But those aren’t our users. I’d love to have those users, too — I’d love to have just more users — but those types of people, you know, the guys with a big wing on their tricked-out car, a big muffler. Those kinds of people are not our demographic. We just don’t see those kinds of people. We have business travelers and moms and just regular everyday people who use it.
Did you have anyone critical of your idea?
I had a good friend who called me when I first started this business. And he said he was ashamed of me for doing this business. He said all sorts of drug dealers were going to use it — which wouldn’t actually work.
But he called me about a year and a half ago. He said, “Pete, you know what I said? Forget it.” He got two tickets at Grape Street, at the red light camera, just coming back from the airport, in one week. But you don’t actually get the ticket, he didn’t know he’d got either one of them, until four weeks later. And each of them were $480. So that was $960 in violations.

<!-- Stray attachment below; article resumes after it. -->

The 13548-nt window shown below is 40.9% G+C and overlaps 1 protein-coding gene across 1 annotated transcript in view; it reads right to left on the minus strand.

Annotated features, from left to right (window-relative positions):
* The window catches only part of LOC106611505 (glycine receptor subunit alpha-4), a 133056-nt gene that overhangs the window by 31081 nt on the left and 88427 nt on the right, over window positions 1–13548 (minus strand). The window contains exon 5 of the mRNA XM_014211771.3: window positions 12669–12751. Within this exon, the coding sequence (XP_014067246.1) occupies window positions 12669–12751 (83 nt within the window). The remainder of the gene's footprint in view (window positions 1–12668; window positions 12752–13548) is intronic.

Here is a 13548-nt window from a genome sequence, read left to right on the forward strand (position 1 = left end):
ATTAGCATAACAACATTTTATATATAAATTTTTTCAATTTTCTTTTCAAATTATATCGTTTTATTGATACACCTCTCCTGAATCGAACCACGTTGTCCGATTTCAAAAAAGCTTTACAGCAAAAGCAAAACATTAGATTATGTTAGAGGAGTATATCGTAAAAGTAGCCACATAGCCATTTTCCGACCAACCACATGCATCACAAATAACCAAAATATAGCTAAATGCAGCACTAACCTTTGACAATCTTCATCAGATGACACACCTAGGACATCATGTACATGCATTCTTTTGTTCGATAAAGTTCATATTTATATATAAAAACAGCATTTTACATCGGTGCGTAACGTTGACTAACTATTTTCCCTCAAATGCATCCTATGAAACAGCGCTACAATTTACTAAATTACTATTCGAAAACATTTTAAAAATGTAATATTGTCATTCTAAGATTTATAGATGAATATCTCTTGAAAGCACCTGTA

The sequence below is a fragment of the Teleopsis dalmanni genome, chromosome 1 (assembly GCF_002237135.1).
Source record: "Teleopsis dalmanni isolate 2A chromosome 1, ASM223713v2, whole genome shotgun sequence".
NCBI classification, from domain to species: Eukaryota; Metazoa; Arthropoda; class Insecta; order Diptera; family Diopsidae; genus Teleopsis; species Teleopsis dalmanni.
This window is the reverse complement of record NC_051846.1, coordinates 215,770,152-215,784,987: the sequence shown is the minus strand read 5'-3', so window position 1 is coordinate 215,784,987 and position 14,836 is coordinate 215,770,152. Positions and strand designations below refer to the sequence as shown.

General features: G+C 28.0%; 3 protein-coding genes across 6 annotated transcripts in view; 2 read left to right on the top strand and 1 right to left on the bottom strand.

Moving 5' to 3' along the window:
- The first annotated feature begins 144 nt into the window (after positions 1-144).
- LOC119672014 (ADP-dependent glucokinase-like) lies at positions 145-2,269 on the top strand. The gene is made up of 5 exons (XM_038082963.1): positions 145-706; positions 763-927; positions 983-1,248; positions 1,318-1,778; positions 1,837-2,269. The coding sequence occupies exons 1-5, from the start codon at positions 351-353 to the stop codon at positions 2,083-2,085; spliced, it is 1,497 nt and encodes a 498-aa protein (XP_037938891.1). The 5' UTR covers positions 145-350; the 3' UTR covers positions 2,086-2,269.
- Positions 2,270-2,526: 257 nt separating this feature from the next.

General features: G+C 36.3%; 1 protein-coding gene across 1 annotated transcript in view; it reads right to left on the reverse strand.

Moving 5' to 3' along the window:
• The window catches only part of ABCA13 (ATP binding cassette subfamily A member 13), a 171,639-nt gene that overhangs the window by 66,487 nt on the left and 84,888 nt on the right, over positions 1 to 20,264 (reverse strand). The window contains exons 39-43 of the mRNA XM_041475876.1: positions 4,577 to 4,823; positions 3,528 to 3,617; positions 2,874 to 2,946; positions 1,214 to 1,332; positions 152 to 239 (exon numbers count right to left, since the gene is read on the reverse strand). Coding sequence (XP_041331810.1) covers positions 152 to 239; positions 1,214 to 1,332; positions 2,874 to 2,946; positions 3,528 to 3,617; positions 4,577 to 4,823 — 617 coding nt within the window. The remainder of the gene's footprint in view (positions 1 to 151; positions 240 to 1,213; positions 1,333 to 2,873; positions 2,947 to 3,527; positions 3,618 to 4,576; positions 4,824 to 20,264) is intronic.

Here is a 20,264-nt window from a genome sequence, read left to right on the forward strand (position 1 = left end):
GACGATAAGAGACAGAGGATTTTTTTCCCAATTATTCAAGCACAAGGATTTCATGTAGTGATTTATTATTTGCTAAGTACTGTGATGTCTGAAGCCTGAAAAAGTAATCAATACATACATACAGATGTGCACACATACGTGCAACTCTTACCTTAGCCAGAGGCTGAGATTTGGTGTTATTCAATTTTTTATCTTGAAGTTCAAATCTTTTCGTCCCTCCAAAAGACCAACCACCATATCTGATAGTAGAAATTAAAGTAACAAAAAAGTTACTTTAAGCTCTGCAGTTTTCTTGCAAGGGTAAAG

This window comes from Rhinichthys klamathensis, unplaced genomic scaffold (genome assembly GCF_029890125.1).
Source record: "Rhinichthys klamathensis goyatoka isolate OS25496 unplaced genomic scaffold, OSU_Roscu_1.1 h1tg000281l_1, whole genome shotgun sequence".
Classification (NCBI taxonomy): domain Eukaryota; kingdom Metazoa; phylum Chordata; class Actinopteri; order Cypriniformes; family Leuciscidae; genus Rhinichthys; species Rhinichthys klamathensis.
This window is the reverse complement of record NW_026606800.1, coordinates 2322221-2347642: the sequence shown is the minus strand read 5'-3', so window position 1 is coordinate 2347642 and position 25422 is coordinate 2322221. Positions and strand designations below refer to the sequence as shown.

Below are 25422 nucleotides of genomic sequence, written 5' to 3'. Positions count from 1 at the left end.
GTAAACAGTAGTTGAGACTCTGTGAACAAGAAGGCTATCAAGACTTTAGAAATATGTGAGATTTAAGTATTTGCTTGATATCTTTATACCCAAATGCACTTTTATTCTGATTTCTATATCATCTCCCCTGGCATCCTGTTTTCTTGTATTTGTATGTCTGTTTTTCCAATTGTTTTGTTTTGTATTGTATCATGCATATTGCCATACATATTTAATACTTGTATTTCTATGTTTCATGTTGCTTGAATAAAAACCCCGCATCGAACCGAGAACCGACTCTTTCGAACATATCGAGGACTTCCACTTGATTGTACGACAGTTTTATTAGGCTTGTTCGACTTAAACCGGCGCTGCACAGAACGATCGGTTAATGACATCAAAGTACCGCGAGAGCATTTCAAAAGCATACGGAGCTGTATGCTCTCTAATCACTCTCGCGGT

It was one of those things where you know, there’s a lot of traffic and you’re stuck and you just follow the cars through the light. But if [his phone] would’ve said, “RED LIGHT CAMERA,” maybe he would’ve stopped a little earlier.
He’s a multimillionaire. For him, it didn’t hurt him that bad. But some people would not be paying rent, not buying their kids Christmas presents. Nine-hundred-and-sixty dollars is a huge, huge, thing and so if we can help consumers to avoid those kind of fees, and also get them to not run the red light, then there’s a good example of how it helps.
— Interview conducted and edited by KELLY BENNETT